Why sustainable funding matters for India’s ‘science power’ ambition | Explained

The 2024 theme for National Science Day, which India celebrates every year on February 28, is “Science for Sustainable Development”.

Science and technological developments are key drivers of India’s journey towards becoming a developed country by 2047. India is committed to making this progress through sustainable means, as evidenced by its commitments under the Paris Agreement, participation in global fora for sustainable development, and reinforced in this year’s theme for Science Day. The role of science in driving sustainable development doesn’t need emphasis, but any conversation on science is incomplete without setting one key expectation: for science to transform India, it has to be sustainably and consistently funded.

How much is India spending on R&D?

Funding for fundamental research in India is amongst the world’s lowest, particularly for a country with high science and technology ambitions. In the recent past, India’s R&D expense has dropped to the current 0.64% of GDP from 0.8% in 2008-2009 and 0.7% in 2017-2018. This reduced expenditure is worrying considering government agencies themselves have issued several calls to double this spending.

The 2013 Science, Technology, and Innovation Policy noted that “Increasing Gross Expenditure on R&D (GERD) to 2% GDP has been a national goal for some time”. The 2017-2018 Economic Survey reiterated this in its chapter on science and technology transformation.

The reasons for the reduction in research and development (R&D) spending despite the government being cognisant of the need to increase it are not clear, but may stem from a lack of coordination between government agencies and a need for stronger political will to prioritise R&D expenses.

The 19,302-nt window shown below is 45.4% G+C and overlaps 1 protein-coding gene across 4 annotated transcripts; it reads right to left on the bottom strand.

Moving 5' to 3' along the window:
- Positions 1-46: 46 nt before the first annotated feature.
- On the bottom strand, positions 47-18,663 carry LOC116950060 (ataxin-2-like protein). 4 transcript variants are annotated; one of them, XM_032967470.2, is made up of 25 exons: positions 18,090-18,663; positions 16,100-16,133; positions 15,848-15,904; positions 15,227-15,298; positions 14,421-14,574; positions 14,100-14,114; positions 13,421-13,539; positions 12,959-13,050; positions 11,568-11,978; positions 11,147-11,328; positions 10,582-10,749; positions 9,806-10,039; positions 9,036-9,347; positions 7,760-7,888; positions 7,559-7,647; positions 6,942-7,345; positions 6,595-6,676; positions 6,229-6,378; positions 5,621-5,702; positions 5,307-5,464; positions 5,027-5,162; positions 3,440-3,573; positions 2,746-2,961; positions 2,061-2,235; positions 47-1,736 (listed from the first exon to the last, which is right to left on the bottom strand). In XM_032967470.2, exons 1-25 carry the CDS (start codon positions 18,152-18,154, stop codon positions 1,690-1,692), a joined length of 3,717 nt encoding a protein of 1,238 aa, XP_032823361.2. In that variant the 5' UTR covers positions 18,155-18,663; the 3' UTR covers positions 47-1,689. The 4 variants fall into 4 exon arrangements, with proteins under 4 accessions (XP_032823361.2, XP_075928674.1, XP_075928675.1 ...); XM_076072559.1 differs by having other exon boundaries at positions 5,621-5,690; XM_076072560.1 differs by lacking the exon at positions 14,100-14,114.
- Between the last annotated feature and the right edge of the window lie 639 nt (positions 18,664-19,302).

Most developed countries spend between 2% and 4% of their respective GDPs on R&D. In 2021, member-countries of the Organisation for Economic Co-operation and Development (OECD) on average spent 2.7% of GDP on R&D. The U.S. and the U.K. have consistently spent more than 2% of their GDPs on R&D for the past decade. So, many experts have called for India to spend at least 1%, but ideally 3%, of its GDP every year until 2047 on R&D for science to have a meaningful impact on development.

How can India improve its R&D spending?

Science requires consistent, large-scale investment to bear fruit. For India to reach ‘developed nation’ status, it needs to spend more to scale R&D than developed countries spend to maintain that status. This is the foundation of the demand to spend at least 3% of the GDP on R&D annually until 2047.

And beyond the current spending being inadequate, its primary dependence on public money signals an immature financing system and weak domestic market. In 2020-2021, private sector industry contributed 36.4% of the GERD whereas the Union government’s share was 43.7%. State governments (6.7%), higher education (8.8%), and public sector industry (4.4%) were the other major contributors.

In economically developed countries, a major share – 70% on average – of R&D investment comes from the private sector. The hesitancy of private-sector funding may be because of the poor capacity to evaluate R&D in India, ambiguous regulatory roadmaps that can deter investors, lack of clear exit options for investors in sectors such as biotechnology, and fears of intellectual property rights theft.